Right from the start, the international community has come together to confront the Libyan crisis. NATO is playing a vital role in protecting the people of Libya. We will continue to coordinate with all relevant international actors to bring this crisis to the conclusion that the Libyan people want and deserve.

With that, I hand over to Colonel Lavoie in Naples. Roland, the floor is yours.

Col. Roland Lavoie (Spokesperson for the Operation Unified Protector): Thank you, bonjour, Oana and welcome to those who are joining us from Brussels and from Naples of course. We have several people here on a warm August day, so this... this is noteworthy.

In the last few days, we have noticed significant changes, advances and momentum in anti-Qadhafi forces, on multiple fronts, in the strategic port city of Brega, in the surrounding of Misrata, in Zlitan and even in locations that were previously known as pro-Qadhafi resistance pockets such as Badr.

There's no doubt that pro-Qadhafi forces are severely eroded, losing through defections or capture. Key decision-makers being expelled from strategic military positions, and most importantly losing the ability to suppress the Libyan population in a growing number of cities and villages.

The Tripoli uprising is without a doubt an historical milestone, although not yet the last chapter of the Libyan conflict. I would like to stress here that regardless of the latest developments, our military mission has not changed.

Our mission remains to protect the civilian population against the threat of attacks and to enforce the arms embargo as well as the No-Fly Zone as mandated by the United Nations. Let there be no doubt we would continue to monitor military units and key facilities as we have since March. When we see any threatening moves towards the Libyan people we will act in accordance with our UN mandate. This has been and continues to be a 24/7 operation.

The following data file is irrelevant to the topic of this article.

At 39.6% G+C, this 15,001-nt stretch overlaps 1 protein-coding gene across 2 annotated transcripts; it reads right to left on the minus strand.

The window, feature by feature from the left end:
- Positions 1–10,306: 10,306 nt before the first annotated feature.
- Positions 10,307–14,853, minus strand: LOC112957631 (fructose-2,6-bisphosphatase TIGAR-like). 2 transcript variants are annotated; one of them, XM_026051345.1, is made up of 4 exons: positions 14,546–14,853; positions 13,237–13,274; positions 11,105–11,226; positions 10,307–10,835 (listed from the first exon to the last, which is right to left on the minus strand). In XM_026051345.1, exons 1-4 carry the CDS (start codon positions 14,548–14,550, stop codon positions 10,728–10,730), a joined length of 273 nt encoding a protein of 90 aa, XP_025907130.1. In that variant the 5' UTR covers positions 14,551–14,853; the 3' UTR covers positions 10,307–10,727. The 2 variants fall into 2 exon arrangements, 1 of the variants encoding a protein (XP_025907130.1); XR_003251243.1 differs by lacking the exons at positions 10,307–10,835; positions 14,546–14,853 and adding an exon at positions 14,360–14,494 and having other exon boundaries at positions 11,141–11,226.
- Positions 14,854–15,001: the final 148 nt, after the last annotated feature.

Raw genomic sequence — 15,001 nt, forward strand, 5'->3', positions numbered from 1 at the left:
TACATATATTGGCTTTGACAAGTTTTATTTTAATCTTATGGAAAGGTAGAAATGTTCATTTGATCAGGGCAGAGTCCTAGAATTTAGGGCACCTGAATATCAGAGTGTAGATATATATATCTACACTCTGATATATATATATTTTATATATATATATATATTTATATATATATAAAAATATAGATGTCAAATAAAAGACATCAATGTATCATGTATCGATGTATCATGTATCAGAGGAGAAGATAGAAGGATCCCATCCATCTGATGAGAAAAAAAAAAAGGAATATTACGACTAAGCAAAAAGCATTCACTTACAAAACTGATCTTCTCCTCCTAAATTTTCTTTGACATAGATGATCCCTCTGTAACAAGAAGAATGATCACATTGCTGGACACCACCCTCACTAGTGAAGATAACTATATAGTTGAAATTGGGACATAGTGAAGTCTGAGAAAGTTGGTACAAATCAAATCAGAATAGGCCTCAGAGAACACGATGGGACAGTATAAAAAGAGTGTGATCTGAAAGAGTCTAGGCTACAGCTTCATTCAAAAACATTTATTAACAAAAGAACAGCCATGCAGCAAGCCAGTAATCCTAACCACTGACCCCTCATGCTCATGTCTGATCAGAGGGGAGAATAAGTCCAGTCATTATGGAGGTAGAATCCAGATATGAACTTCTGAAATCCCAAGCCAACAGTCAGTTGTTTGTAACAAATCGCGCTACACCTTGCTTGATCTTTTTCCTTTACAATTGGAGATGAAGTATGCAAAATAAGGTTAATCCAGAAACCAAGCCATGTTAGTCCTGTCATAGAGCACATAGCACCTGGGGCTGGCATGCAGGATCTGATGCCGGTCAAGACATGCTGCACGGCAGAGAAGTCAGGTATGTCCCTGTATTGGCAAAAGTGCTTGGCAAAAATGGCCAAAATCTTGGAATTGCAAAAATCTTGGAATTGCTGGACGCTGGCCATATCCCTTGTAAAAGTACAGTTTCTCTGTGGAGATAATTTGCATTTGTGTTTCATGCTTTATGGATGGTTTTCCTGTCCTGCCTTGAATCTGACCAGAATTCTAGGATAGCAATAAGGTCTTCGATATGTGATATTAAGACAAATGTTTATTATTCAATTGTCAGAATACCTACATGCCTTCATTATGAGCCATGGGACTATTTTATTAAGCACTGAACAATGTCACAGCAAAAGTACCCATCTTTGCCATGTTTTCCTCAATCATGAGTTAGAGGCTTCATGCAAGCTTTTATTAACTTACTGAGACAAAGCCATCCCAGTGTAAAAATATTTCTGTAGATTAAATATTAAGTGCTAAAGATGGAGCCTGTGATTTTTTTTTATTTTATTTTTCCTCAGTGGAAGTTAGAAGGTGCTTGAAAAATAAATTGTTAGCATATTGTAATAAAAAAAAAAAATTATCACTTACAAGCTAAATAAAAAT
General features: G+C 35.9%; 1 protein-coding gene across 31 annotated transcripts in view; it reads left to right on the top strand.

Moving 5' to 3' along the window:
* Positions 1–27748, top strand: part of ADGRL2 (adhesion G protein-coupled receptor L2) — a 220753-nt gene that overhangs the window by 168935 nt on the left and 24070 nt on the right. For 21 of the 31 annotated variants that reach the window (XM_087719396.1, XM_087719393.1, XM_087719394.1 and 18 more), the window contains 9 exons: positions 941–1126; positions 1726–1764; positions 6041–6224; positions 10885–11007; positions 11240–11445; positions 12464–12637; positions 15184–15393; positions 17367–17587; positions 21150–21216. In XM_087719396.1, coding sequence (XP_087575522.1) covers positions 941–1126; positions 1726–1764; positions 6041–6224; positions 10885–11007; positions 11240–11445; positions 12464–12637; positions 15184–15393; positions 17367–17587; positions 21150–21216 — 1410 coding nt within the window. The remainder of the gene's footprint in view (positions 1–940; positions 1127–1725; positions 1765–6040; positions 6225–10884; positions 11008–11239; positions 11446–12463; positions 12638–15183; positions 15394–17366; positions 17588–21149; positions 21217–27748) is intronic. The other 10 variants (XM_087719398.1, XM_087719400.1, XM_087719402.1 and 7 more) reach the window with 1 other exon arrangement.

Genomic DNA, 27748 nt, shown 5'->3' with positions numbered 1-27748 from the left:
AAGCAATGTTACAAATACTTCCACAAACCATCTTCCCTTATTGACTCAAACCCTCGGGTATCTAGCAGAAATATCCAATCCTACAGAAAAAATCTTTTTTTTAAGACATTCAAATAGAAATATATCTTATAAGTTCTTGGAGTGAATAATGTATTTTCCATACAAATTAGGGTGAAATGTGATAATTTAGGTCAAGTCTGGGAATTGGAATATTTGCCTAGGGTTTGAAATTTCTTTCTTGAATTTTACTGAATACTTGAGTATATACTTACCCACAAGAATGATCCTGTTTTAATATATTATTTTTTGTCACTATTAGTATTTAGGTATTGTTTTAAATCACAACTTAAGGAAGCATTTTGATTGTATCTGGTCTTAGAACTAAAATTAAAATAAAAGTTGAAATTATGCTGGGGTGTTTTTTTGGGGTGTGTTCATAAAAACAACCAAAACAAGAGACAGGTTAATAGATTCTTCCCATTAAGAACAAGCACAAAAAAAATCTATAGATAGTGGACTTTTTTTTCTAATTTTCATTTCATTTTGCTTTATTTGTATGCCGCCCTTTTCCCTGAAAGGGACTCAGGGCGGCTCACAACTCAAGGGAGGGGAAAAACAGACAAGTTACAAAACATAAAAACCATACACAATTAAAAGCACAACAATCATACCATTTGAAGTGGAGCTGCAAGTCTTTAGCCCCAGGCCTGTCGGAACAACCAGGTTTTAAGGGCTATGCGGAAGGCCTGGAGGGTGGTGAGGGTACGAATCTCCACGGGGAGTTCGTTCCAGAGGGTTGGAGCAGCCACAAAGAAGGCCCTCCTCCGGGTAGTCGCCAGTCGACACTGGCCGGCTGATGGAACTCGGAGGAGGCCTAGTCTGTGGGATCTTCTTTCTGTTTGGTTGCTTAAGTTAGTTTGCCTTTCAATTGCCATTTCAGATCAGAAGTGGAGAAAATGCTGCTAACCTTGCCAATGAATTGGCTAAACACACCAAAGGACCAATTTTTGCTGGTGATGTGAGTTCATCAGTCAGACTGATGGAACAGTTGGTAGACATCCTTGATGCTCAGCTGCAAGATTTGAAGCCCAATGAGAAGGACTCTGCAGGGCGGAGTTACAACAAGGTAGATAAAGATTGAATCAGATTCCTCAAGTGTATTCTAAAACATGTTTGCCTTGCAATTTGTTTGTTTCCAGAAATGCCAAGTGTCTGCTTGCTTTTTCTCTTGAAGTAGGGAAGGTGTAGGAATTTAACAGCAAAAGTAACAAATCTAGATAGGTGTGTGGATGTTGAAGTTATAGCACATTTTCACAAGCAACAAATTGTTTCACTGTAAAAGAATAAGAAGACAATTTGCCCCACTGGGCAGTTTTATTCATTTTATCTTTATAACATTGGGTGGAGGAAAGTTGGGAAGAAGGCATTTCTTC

As such Operation Unified Protector remains in effect. The UN mandate remains valid. And we remain vigilant and determined to protect the people of Libya. We will keep up the pressure until there are no more attacks against civilians; Qadhafi forces have withdrawn to their base; and full and unimpeded humanitarian access has been ensured.

But as a number of areas are still contested, we have to remain vigilant and to continue to protect the civilian population. Most notably, Tripoli is still the site of numerous clashes between pro- and anti-Qadhafi forces. And the tension is far from being over.

The situation in Tripoli is indeed very, very dynamic and complex, even today. And as we are closely monitoring these developments hour after hours. Outside Tripoli, fighting and acts of aggression still occur in such areas such as Sirte and Sheba and also in Zaarara (?) where civilians are uprising and being repressed by indiscriminate shelling.

No later than yesterday a surface-to-surface missile was fired from the southwest of Sirte and landed in the vicinity of Misrata, apparently without any casualties. NATO has also destroyed two multiple-rocket launchers that were firing from western position towards the recently freed city of Brega.